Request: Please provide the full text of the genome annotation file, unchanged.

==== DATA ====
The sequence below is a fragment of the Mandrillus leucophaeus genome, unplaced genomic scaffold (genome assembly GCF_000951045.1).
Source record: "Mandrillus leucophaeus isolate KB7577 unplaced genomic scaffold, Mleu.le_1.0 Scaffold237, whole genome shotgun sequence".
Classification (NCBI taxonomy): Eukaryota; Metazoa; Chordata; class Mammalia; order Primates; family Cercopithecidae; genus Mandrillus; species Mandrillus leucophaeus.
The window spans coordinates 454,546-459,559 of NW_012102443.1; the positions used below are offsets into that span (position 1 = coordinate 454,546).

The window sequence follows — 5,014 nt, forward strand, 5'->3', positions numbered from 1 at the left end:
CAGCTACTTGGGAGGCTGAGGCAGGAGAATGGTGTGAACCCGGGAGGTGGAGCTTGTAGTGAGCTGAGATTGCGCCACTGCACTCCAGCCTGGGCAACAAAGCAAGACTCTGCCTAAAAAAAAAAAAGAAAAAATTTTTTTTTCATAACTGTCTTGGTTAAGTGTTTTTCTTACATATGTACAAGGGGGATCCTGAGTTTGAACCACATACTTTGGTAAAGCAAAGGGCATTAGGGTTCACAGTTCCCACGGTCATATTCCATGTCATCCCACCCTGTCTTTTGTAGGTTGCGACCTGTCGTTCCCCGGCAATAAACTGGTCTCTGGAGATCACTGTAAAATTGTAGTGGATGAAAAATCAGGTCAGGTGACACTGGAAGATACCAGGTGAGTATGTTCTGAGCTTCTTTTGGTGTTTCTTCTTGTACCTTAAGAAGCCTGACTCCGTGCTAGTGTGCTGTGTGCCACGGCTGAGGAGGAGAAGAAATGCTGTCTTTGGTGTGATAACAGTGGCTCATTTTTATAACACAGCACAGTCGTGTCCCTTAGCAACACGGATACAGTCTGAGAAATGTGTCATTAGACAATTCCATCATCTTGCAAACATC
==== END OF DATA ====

The sequence below is a fragment of the Mandrillus leucophaeus genome, unplaced genomic scaffold (genome assembly GCF_000951045.1).
Source record: "Mandrillus leucophaeus isolate KB7577 unplaced genomic scaffold, Mleu.le_1.0 Scaffold237, whole genome shotgun sequence".
Classification (NCBI taxonomy): Eukaryota; Metazoa; Chordata; class Mammalia; order Primates; family Cercopithecidae; genus Mandrillus; species Mandrillus leucophaeus.
The window spans coordinates 454,546-459,559 of NW_012102443.1; the positions used below are offsets into that span (position 1 = coordinate 454,546).

The window sequence follows — 5,014 nt, forward strand, 5'->3', positions numbered from 1 at the left end:
CAGCTACTTGGGAGGCTGAGGCAGGAGAATGGTGTGAACCCGGGAGGTGGAGCTTGTAGTGAGCTGAGATTGCGCCACTGCACTCCAGCCTGGGCAACAAAGCAAGACTCTGCCTAAAAAAAAAAAAGAAAAAATTTTTTTTTCATAACTGTCTTGGTTAAGTGTTTTTCTTACATATGTACAAGGGGGATCCTGAGTTTGAACCACATACTTTGGTAAAGCAAAGGGCATTAGGGTTCACAGTTCCCACGGTCATATTCCATGTCATCCCACCCTGTCTTTTGTAGGTTGCGACCTGTCGTTCCCCGGCAATAAACTGGTCTCTGGAGATCACTGTAAAATTGTAGTGGATGAAAAATCAGGTCAGGTGACACTGGAAGATACCAGGTGAGTATGTTCTGAGCTTCTTTTGGTGTTTCTTCTTGTACCTTAAGAAGCCTGACTCCGTGCTAGTGTGCTGTGTGCCACGGCTGAGGAGGAGAAGAAATGCTGTCTTTGGTGTGATAACAGTGGCTCATTTTTATAACACAGCACAGTCGTGTCCCTTAGCAACACGGATACAGTCTGAGAAATGTGTCATTAGACAATTCCATCATCTTGCAAACATC